The Lateran in 1600: Christian Concord in Counter-Reformation Rome

By Scott, John Beldon | The Art Bulletin, March 1996 | Go to article overview

The Lateran in 1600: Christian Concord in Counter-Reformation Rome


Scott, John Beldon, The Art Bulletin


JACK FREIBERG The Lateran in 1600: Christian Concord in Counter-Reformation Rome New York: Cambridge University Press, 1995. 350 pp.; 8 color ills., 143 b/w. $75.00

The Roman basilica of S. Giovanni in Laterano is one of the oldest, largest, and most opulently decorated churches in Christendom. Its relics--the heads of Saints Peter and Paul, the Table of the Last Supper, and the Ark of the Covenant--are among the most prestigious. It is the seat of the bishop of Rome, and within its walls five major church councils have been held. An adjacent episcopal palace was the official residence of the popes for almost a millennium-from the 4th century until the departure for Avignon in 1306. Many times destroyed and rebuilt, its survival physically exemplifies the perennial endurance of the papacy and the universal Church. The history of Western Christianity is perhaps more closely tied to this building than to any other single ecclesiastical structure. It is, officially, the "mother and head" (mater et caput) of all the churches of Rome and the world. In confirmation of this status, each new pontiff, after coronation at St. Peter's, must ceremonially parade to the Lateran to take formal possession of the Holy See.

Traditionally believed to have been the gift of Constantine the Great (the first "Christian" emperor) to Pope Sylvester I, the Lateran embodied the triumphant moment when the Roman Empire changed from persecutor of Christianity to its official secular sponsor. Not incidentally, Constantine's "donation" was held by successive papal ideologues to form the foundation of papal claims to temporal as well as spiritual authority.

Notwithstanding this preeminence, the Lateran's role in the history of the Church is still underappreciated by nonspecialists. The basilica's dusty site, with the principal facade turned away from the city, is somewhat neglected, especially by American visitors to the Eternal City, who focus their time and attention more on St. Peter's and the Vatican. (Teachers of undergraduate art-history courses must take care always to explain to their surprised students why St. Peter's is not a cathedral.) The Lateran is also relatively little studied by scholars addressing themselves to an English-speaking readership. at least in comparison with St. Peter's, where the allure of Bramante, Michelangelo, and Bernini has attracted much art-historical interest from a distinguished series of international scholars, many Americans among them.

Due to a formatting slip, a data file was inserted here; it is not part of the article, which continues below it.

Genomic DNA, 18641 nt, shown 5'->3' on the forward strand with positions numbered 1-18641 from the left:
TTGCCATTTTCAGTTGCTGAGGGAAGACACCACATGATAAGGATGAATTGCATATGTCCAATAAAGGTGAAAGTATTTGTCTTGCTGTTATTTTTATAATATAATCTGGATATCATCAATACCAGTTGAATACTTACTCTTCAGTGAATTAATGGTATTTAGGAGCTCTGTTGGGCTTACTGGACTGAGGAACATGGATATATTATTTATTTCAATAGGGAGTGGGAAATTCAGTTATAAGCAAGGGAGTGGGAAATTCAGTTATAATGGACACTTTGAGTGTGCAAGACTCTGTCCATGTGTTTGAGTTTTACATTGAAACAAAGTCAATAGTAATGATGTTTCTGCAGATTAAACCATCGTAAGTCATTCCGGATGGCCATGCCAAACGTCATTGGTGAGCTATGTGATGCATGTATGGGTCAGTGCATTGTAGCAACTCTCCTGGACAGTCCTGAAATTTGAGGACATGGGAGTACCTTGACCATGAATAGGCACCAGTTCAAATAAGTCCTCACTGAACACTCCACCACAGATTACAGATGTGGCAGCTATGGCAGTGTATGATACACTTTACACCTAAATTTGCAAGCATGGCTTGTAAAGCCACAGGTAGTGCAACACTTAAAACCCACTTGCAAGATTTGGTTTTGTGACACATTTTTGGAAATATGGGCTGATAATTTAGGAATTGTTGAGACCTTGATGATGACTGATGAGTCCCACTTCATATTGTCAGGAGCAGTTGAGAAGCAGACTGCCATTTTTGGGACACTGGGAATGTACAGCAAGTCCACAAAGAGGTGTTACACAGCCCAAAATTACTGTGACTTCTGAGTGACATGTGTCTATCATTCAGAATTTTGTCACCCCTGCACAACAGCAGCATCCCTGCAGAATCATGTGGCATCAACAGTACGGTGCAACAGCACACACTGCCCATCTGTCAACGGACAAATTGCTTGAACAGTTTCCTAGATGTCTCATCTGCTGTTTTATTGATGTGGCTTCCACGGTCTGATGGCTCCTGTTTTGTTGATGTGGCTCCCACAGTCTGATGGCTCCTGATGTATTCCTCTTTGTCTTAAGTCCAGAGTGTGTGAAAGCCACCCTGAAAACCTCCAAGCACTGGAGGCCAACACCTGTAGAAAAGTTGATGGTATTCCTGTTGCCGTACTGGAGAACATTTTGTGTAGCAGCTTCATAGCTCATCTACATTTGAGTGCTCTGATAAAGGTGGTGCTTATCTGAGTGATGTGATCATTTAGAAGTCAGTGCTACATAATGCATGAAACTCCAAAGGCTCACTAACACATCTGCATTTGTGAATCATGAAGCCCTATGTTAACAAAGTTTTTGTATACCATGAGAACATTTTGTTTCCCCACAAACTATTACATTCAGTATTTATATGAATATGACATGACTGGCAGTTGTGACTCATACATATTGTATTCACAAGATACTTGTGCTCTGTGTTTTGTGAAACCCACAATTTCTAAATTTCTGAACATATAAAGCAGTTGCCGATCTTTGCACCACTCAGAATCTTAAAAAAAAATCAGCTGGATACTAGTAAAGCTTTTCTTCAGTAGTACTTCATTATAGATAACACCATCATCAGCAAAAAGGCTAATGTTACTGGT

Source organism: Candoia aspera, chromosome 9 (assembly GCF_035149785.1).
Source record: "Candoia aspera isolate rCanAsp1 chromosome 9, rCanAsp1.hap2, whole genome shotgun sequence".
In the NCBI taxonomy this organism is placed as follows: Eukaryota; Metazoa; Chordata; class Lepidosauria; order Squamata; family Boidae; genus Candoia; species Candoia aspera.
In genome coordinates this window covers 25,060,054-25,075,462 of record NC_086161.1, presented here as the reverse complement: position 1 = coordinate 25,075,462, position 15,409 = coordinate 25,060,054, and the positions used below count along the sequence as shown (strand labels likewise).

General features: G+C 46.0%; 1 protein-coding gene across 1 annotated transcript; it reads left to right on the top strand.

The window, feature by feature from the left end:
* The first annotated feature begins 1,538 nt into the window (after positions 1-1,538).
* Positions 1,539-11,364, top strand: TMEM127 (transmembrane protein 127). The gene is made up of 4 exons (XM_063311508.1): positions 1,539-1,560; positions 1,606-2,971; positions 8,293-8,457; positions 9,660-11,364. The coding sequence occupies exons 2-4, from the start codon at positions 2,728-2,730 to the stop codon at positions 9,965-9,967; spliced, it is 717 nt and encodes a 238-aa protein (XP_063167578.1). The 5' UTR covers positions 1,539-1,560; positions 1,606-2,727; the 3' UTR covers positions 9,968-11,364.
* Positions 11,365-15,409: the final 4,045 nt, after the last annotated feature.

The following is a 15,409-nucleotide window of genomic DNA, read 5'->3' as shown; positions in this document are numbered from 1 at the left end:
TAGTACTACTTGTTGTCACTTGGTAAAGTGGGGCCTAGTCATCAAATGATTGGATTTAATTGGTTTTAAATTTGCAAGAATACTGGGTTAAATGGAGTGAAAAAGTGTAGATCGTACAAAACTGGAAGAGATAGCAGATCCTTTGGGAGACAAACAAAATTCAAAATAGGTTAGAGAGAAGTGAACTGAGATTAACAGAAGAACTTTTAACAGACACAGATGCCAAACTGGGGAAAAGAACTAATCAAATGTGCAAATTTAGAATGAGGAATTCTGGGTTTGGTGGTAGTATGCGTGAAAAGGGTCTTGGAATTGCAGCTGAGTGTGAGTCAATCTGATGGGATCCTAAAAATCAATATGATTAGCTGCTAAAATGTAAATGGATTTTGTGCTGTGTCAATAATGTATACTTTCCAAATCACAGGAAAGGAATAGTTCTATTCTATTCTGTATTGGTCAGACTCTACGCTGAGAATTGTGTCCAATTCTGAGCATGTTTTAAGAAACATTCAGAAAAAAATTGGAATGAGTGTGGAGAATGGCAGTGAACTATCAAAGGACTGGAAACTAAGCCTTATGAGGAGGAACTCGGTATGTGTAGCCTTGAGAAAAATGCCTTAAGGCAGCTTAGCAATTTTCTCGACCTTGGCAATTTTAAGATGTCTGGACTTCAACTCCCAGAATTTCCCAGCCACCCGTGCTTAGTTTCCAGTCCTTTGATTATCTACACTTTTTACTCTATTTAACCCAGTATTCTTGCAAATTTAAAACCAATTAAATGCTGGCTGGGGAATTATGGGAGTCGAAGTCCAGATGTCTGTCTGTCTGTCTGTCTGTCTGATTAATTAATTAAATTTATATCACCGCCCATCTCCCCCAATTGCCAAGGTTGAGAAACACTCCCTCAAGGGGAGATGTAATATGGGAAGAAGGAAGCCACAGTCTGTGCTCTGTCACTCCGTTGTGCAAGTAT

Jack Freiberg's impressive new book does much to correct this imbalance The focus here is not on the entire building. Galilei's 18th-century facade is not mentioned, and Borromini's restructuring and redecoration of the principal nave with its four side aisles and ancillary chapels is described only briefly in the short final chapter. Freiberg, instead, concentrates on the great north-south transept of the church. This is a study of the redecoration accomplished there during the reign of Pope Clement VIII (1592-1605) specifically for the jubilee year of 1600. Freiberg's assessment of that project is, however, so rooted in the historical, ecclesiological, and iconographic context of the entire church and its meaning that the reader gains a new understanding of the complete building and its glorious past.